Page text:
Health care facilities have been at the forefront of the fight against the coronavirus pandemic. The challenges that hospitals are facing include a scarcity of supplies, exponential increase in patients, and broader need to keep health care workers safe by ensuring that they are working in sterile environments.
Adam Seth Litwin, associate professor of industrial labor relations at Cornell University’s ILR School, says that for years hospitals have been increasingly relying on contractors to clean facilities, thereby delegating crucial disinfection responsibilities to workers with protections or ties to the institution. Litwin has written extensively about the relationship between labor and germ transmission. In a 2017 paper about superbugs and hospital cleaning staff he found that hospitals frequently outsource cleaning functions, potentially resulting in the unintended consequence of increasing the incidence of health care–associated infection.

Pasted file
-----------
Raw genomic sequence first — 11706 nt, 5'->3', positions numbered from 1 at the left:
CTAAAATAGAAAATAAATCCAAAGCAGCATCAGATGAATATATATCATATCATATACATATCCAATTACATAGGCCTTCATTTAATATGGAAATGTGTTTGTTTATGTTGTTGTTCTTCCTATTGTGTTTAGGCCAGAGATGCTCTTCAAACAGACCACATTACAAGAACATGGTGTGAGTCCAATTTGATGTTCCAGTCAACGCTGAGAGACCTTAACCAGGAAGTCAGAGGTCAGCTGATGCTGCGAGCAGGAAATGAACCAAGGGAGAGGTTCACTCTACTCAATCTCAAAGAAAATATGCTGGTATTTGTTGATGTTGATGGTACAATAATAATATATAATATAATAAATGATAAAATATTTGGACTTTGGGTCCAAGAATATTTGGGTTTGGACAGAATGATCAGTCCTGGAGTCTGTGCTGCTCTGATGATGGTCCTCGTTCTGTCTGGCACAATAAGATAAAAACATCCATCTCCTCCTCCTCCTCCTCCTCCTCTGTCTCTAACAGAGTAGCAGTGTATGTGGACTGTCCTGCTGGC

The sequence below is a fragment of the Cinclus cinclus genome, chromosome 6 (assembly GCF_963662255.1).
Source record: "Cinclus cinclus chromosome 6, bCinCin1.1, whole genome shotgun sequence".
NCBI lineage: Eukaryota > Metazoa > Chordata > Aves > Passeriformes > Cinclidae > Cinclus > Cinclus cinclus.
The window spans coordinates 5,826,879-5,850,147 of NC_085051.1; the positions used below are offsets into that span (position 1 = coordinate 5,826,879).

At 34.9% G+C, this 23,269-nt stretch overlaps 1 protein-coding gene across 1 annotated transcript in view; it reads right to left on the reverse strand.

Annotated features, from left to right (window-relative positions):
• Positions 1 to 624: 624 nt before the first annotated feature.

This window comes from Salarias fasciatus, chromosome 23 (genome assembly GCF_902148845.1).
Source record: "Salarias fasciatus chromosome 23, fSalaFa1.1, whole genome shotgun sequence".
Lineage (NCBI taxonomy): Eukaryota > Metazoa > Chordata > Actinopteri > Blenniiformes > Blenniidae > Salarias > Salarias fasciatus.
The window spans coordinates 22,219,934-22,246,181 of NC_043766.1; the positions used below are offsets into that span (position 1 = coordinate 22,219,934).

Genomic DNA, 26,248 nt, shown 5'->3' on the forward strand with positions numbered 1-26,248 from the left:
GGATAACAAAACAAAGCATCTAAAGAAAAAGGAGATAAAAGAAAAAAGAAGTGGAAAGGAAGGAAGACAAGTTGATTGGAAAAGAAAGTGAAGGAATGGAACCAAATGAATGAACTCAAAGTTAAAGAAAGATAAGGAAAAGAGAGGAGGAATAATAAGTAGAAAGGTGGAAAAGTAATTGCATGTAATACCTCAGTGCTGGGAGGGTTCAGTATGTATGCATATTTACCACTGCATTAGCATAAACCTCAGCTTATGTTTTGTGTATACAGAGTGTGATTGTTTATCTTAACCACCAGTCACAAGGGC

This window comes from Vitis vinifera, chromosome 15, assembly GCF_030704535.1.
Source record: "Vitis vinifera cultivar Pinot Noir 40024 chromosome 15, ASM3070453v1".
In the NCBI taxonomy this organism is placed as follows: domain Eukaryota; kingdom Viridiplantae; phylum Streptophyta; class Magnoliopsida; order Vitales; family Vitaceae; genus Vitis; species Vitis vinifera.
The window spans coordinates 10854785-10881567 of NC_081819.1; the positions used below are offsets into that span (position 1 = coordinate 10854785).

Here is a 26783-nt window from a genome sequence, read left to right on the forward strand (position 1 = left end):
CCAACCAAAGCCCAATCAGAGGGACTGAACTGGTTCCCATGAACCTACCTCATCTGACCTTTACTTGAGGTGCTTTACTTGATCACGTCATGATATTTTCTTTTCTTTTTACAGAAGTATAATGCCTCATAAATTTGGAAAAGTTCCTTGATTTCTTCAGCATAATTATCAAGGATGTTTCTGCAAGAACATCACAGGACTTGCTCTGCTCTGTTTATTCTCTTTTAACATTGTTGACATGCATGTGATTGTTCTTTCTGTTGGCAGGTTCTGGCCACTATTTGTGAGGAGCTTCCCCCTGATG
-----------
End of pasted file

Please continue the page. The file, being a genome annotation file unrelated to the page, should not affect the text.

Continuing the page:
“When employers ‘externalize’ work—replacing conventional employees with contractors or temps, they are giving up on relationships vested with trust and reciprocity, choosing instead to simply ‘transact.’ I know in times of trouble, I would much rather rely on those with whom I have a relationship, not those with whom I merely transact.
“In times like this, employers who have outsourced crucial work may come to regret it. They appreciate the relative ease with which they can shed labor, but they regret that workers no longer have a vested interest in the health and vitality of the business.
“COVID-19 appears to thrive outside the body for days at a time, underlining the importance of proper disinfection techniques. Sadly, outsourced cleaners tend be to ill-trained, underpaid and underappreciated. They turn over at high rates and are never integrated functionally or socially into the rest of the care team. If my own parents or children were receiving hospital care, I would sleep better at night knowing that their facility had a longstanding reputation for respecting all of its staff, no matter how distant some of those roles may appear to be from direct patient care.”
Please find other experts at Cornell available to discuss the coronavirus crisis froma science and public health perspective, for its impact on the economy and in the ways the pandemic is changing our daily lives.
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